As an aside, polyphenols are found in pretty much every fruit and vegetable out there. We'll take a look at various polyphenols in depth in the oil or extract specific posts.
There are over 4,000 identified flavonoids - you may see them as flavenols, flavones, isoflavones - and I'm not going into all of them on this blog! The ones containing ketones, like flavonoids and flavonals, are potent anti-oxidants with anti-allergic, anti-inflammatory, and anti-microbial benefits for your skin, and work as anti-oxidants for the purposes of preventing rancidity.
Flavonoids behave as anti-oxidants on our skin and in our bodies by scavenging the free radicals produced at our cell membranes. It is thought (meaning there aren't enough studies or nothing conclusive) the flavonoids offer anti-inflammatory benefits by inhibiting pro-inflammation mediators in our bodies, such as prostaglandins.
Catechins (a type of flavonoid) found in tea and chocolate can offer anti-biotic properties in our products as they disrupt a stage of bacterial DNA replication. This isn't to say you can use tea or chocolate (or extracts like cocoa butter or green tea butter) as a preservative for your lotions, but that's a nice thing in a lotion! A type of catechin found in green tea is being investigated for its role in preventing UV related skin damage.
Lignans behave as anti-oxidants and phytoestrogens in our body. We find the lignans in flax seed (0.3 grams per 100 grams), sesame seed (29 mg per 100 grams), pumpkin, and soy bean oil. The lignan sesamine found in sesame oil has been shown to be immuno-suppressive in lab tests, but not on humans.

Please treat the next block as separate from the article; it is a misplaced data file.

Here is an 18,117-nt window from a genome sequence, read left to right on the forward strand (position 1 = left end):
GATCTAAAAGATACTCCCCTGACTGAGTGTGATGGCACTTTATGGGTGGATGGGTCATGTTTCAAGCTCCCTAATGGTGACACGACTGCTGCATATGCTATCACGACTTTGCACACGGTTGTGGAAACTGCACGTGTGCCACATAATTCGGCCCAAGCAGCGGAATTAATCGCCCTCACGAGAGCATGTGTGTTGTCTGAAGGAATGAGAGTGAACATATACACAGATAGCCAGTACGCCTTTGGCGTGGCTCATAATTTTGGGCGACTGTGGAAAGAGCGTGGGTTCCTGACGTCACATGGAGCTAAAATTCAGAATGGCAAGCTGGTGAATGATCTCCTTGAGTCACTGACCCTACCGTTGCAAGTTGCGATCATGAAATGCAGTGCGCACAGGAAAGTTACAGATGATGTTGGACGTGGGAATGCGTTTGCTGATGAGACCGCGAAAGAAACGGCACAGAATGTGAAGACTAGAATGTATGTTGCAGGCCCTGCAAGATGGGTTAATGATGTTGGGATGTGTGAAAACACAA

As a note, isoflavones, like those found in soy bean products, can behave as phyto-estrogens as well. Neither the lignan nor the isoflavone phyto-estrogens behave this way when applied to skin - they have to be ingested to get that effect. (But who knows what science will discover next? Perhaps we're not applying them in high amounts?)
Tannins are water soluble phenolic compounds found in grapes, tea, and other botanical ingredients. They tend to be very astringent and produce "dry" oils like grapeseed, hazelnut, and camellia oil. (An astringent is defined as a substance that contracts the pores and tissues and makes them smaller). Witch hazel and green tea extract contain high levels of tannins, hence their notoriety for astringency.
The various polyphenols we use in skin care products are only just now being investigated in any great depth - this is why you're seeing the ingredient of the month touted by all the big companies and being good for x or wonderful for y! Polyphenols found in olive oil have been studied extensively, and they have been shown to help repair sun damaged skin. And studies coming out now about sea buckthorn oil show it may also have regenerative properties.
Polyphenols tend to lend a bitter taste to their fruits and vegetables - and in skin care products, they tend to produce oils that are "drier" than other oils and offer astringency. There tends to be a correlation between the amount of polyphenols and that slippery feeling in a lotion. Oils with high tannin levels - camellia oil, for instance - feel drier on our skin and can be more astringent. As a result, we might not want to use high polyphenolic oils as our primary oils if we want something glidy and slidy.
Join me tomorrow when we resume our posts on the oils - specifically, soy bean oil!